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Get confusing about "run docker as non-root vs root user".

First question (run as non-root user): based on Post-installation steps for Linux, to run docker as non-root, we create the docker group and add the user to it. Yet the article claims "The docker group grants privileges equivalent to the root user". So if I understand this sentence correctly, we don't run the docker as root, but we run it as a user(in docker group) who is as powerful as root?

Second question (run as root user): assume I followed the steps above (create docker group and add user to it). Yet I specify "USER root" in a Dockerfile (example below). When I run this container, it will run as root regardless of the setting above, correct?

FROM debian:stretch
USER root
CMD["echo", "hello"] 

2 Answers 2

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The docker group grants privileges equivalent to the root user

By default yes. This is also true for any user that can run a docker container on the machine.

The reason is that by default when you are running as root inside the container, this will map to root on the host machine. Thus you can bind some sensitive folders from the host onto the container, and execute privileged actions on those mounts since the user inside the container is root (pid 0).

The solution for that is to enable the user-namespace that basically would map the root user inside the container into a non-root user on the machine.

Second question (run as root user): assume I followed the steps above (create docker group and add user to it). Yet I specify "USER root" in a Dockerfile (example below). When I run this container, it will run as root regardless of the setting above, correct?

There are several points here:

  • By default, USER root is the default, so you don't have to specify it. (Unless the base image explicitly sets a user other than root)
  • From the perspective of the host machine, a docker container is just a normal process. Every process has an owner. This owner is the host machine user that executed the docker runcommand. The USER root instruction has nothing to do with this owner. The USER instruction only specifies the user inside the container that will start the process inside the container that is different from the owner of the container.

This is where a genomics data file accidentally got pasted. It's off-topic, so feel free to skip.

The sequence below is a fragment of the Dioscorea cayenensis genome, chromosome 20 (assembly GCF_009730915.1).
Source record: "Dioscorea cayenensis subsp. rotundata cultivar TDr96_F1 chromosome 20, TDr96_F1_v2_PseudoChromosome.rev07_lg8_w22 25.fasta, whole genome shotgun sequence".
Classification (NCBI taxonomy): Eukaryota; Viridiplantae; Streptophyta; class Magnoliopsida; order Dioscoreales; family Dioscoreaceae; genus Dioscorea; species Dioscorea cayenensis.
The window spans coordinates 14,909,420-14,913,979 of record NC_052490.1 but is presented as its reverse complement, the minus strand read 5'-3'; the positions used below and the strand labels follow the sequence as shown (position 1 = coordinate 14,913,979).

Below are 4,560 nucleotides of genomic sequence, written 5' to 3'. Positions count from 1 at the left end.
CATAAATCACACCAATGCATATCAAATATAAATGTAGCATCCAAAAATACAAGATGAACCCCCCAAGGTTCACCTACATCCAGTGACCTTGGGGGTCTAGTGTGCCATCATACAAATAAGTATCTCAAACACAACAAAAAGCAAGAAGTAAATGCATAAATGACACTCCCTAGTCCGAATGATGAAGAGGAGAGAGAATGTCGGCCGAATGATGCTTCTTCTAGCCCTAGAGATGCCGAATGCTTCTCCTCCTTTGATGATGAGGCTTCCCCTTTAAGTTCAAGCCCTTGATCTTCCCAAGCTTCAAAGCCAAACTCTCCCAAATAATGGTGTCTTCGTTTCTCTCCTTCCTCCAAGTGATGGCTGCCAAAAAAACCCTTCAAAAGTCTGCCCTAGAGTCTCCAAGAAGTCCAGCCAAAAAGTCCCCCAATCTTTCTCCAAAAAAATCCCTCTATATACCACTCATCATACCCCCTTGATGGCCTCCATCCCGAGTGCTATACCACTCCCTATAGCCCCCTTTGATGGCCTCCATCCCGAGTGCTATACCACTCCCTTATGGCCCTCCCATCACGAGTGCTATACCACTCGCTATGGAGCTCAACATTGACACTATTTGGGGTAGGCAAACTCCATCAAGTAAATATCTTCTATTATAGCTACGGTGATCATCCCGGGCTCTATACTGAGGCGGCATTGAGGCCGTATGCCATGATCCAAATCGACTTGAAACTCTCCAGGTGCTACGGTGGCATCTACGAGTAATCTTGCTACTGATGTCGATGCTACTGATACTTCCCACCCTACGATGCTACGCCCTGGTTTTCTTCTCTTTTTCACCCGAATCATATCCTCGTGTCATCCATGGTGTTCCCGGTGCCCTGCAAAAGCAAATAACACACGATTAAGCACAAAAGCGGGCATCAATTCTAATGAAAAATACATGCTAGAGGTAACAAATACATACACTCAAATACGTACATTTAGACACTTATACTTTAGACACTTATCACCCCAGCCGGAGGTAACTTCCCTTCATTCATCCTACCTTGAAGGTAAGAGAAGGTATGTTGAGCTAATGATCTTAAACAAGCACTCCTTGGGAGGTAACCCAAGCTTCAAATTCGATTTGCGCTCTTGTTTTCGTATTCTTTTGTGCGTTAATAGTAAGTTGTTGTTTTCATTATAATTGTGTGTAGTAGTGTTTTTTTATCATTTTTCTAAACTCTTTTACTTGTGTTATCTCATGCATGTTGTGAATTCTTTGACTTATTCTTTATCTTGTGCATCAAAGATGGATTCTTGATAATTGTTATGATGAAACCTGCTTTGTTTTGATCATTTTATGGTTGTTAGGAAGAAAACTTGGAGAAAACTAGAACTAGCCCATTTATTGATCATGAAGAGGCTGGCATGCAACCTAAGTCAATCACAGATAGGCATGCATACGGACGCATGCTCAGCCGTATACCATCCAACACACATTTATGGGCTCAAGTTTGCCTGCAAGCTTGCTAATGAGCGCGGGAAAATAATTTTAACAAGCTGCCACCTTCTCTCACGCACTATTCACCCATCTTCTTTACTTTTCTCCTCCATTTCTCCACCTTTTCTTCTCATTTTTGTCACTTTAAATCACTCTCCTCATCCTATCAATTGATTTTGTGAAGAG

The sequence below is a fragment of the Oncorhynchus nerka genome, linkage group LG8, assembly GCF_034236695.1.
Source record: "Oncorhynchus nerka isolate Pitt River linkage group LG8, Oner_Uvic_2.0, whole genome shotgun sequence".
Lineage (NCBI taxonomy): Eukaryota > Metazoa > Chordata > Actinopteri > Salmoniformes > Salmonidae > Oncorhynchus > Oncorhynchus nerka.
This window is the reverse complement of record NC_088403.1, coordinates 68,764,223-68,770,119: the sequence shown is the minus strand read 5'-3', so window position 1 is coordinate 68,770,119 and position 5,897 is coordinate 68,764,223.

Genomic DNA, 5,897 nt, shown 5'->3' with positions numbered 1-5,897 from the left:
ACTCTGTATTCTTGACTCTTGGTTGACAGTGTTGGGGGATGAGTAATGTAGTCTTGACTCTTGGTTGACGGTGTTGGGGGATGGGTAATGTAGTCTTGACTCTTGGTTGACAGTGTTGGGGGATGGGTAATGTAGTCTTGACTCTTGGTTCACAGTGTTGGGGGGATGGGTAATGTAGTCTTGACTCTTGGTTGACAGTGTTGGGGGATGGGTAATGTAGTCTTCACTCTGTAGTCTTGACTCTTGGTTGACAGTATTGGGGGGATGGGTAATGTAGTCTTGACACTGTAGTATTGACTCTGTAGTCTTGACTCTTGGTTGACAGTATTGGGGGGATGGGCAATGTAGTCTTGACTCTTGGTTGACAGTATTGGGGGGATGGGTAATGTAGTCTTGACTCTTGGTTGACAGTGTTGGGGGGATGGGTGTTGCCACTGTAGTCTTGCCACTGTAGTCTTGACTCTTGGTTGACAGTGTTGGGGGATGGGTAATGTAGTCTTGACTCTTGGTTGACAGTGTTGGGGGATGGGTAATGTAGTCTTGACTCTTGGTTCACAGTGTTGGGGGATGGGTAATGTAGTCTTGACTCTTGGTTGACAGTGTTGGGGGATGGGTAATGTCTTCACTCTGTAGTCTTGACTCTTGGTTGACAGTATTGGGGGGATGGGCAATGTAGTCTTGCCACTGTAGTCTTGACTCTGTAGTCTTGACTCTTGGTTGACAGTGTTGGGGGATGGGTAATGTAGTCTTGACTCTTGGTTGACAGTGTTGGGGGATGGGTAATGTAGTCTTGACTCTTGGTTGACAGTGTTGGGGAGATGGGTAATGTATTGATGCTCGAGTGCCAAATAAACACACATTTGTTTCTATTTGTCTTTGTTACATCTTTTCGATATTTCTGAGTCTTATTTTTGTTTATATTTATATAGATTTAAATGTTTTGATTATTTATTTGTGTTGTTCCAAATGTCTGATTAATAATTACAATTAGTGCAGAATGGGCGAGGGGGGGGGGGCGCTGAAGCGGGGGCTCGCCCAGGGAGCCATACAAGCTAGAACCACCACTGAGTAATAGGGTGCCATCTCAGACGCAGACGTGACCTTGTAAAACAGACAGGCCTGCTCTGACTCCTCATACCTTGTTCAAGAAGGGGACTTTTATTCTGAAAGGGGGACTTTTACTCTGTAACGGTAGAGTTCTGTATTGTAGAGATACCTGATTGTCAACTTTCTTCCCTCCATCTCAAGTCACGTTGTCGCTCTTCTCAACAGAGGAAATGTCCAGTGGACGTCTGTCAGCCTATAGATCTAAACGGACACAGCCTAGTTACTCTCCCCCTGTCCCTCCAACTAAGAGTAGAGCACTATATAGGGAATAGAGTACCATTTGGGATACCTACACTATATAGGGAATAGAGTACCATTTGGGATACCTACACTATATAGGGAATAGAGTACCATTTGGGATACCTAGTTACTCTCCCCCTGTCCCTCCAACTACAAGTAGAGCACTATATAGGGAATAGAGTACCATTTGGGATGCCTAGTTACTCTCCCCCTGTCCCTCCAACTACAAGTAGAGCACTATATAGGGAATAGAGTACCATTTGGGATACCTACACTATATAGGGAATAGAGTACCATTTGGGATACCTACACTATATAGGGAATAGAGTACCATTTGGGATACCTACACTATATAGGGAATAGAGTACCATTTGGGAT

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  • Thanks @yamenk. You mentioned "The USER instruction only specifies the user inside the container..". So the point of using USER in Dockfile is just to create some fake user inside that container, which won't map to the root on the host machine, correct?
    – batilei
    Jun 13, 2018 at 0:44
  • @batilei Yes, but no. It does not create the user, does it? The user must exist inside the container.
    – Datz
    Jun 15, 2018 at 7:39
  • @ Datz, ok. But I tried once for the USER in the dockerfile, I can give pretty much any name...
    – batilei
    Jun 20, 2018 at 16:29
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OK there are two different topics here:

Your first question refers to the permissions for your local linux users to access to the docker socket (that means, to execute docker commands like docker run, docker ps, etc.). Docker daemon itself is always run by root, and by adding another user to docker group you grant permissions to use that daemon.

But the second question refers to the user inside a container. It has nothing to do with the docker group mentioned above, nor with the user you use to run docker commands.

You can choose any user to run inside the containers with USER <any user> in your Dockerfile, regardless the user you use outside the container to build or run that image.

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  • Thanks @Igacio, so basically the point of "USER <any user>" is just a casual statement that tries to avoid mapping the user inside the container to the root user on the host?
    – batilei
    Jun 13, 2018 at 17:19

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